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Well Becoming

a blog about being well, becoming well, staying well - and flourishing. Written by a professor and family doctor living between Liverpool, UK and Granada, Spain

Saturday, June 11, 2011

My friend Odd Steffen has died.  It is a shock. He was wise and solid. I’d expected him to always be there.

I’ve been remembering all the good times we spent together.  A big research conference in Birmingham: his plane was late, we were all panicking. Then he strolled in, calm as you like, just in time to deliver his presentation. Dinner in a Blues bar in Chicago. And a weekend in Ville’s woodland retreat on the south-west coast of Finland.  It was June, daylight lasted for ever. Sunshine, sauna, swimming, Sibelius, sailing.

A magical time.

Memories matter. When life is difficult or sad, we can draw on memories of good times. They help us to get through the troubled present, and nourish the hope that good times will return.  

Memories do more than that. They give us an awareness of continuity. They build our sense of coherence, our identity, our ideas about who we are and where we belong.   

Proust was a delicate creature, who spent most of his adult life in sealed room in Paris, in a state of severe health anxiety. He was also a wonderful writer. He has important things to say about memory and continuity. Tiny, apparently insignificant events – a cake crumbled into a cup of tea, catching sight of a church tower, the smell of mildew – can be triggers that recall lost times, bringing them together with the present in a continuous reality.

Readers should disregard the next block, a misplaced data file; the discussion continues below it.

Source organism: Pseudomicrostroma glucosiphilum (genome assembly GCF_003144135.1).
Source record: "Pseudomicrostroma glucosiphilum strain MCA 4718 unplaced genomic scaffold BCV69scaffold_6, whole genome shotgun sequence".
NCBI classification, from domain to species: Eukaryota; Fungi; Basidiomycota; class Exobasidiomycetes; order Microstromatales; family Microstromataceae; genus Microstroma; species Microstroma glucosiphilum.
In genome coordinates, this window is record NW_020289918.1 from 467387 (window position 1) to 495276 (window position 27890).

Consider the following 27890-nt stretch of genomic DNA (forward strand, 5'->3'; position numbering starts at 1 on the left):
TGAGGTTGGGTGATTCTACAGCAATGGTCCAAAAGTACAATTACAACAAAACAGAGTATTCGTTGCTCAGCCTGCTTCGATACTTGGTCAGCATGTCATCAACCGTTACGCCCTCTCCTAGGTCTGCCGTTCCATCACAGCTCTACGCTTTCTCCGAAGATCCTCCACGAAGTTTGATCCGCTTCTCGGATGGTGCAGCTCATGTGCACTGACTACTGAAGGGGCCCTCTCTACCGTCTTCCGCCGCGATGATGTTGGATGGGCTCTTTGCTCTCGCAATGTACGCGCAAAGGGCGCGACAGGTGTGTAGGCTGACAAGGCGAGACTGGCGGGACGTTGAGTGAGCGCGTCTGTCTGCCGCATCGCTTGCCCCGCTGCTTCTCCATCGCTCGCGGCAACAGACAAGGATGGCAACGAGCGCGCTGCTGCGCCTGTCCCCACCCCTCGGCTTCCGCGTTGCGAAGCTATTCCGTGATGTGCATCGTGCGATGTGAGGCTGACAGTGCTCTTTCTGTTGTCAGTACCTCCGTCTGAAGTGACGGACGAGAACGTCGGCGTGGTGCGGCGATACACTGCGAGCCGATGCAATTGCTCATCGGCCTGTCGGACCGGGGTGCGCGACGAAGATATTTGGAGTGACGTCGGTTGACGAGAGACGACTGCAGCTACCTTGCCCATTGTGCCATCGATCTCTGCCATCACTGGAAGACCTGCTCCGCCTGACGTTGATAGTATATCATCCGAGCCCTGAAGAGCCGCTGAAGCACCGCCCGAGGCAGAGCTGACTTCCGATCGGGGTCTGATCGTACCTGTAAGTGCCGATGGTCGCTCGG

Memories keep us connected with our past, with where we have come from in this unique life we are leading. These connections help us survive and flourish, and build for the future.

‘That’s all very well’ I hear you say, ‘if you’ve got a store of good memories to fall back on. But what if my memories are mainly bad ones?’  

Sometimes memories can be cruel. The Russian writer Dostoevsky was haunted for years by the memory of the moment when he stood before the firing squad waiting his call for execution, before his reprieve was suddenly announced. Many people who suffer trauma in childhood find dark memories returning to haunt their lives and thoughts.  Or maybe your memories are of failures, unrealised dreams, of things that might have been.

Fortunately, memories are not fixed. We can change them.

We can turn memories into sources of energy and hope. We can draw new implications from old memories, or expand them by adding in the experiences of others.

In his Intimate History of Humanity, Theodore Zeldin tells of his friend Olga who used her fearful memories of life as a political dissident as a stimulus to change – given the opportunities provided by glasnost and perestroika – into a life as a commercial statistician. This gives her financial security and the freedom to dress well, travel frequently and indulge her passion for Proust.


And there is Quoyle in The Shipping News. His earliest memory is being a disappointment to his father, because he almost drowned when he was supposed to learn to doggy-paddle.  He grows up as a fat, lonely loser. But new experiences of friendship, creativity and love alter his awareness of the past. His memories expand, enriching his past and his imagined future.

He remembers how he saved a bird his daughter had found, and how thrilled she was.  

‘If a bird with a broken neck could fly away’, he wonders, ‘what else might be possible? It may be that love sometimes occurs without pain and misery.’

What about you? What memories keep you going through bad times? What helps you increase your supply of good memories?


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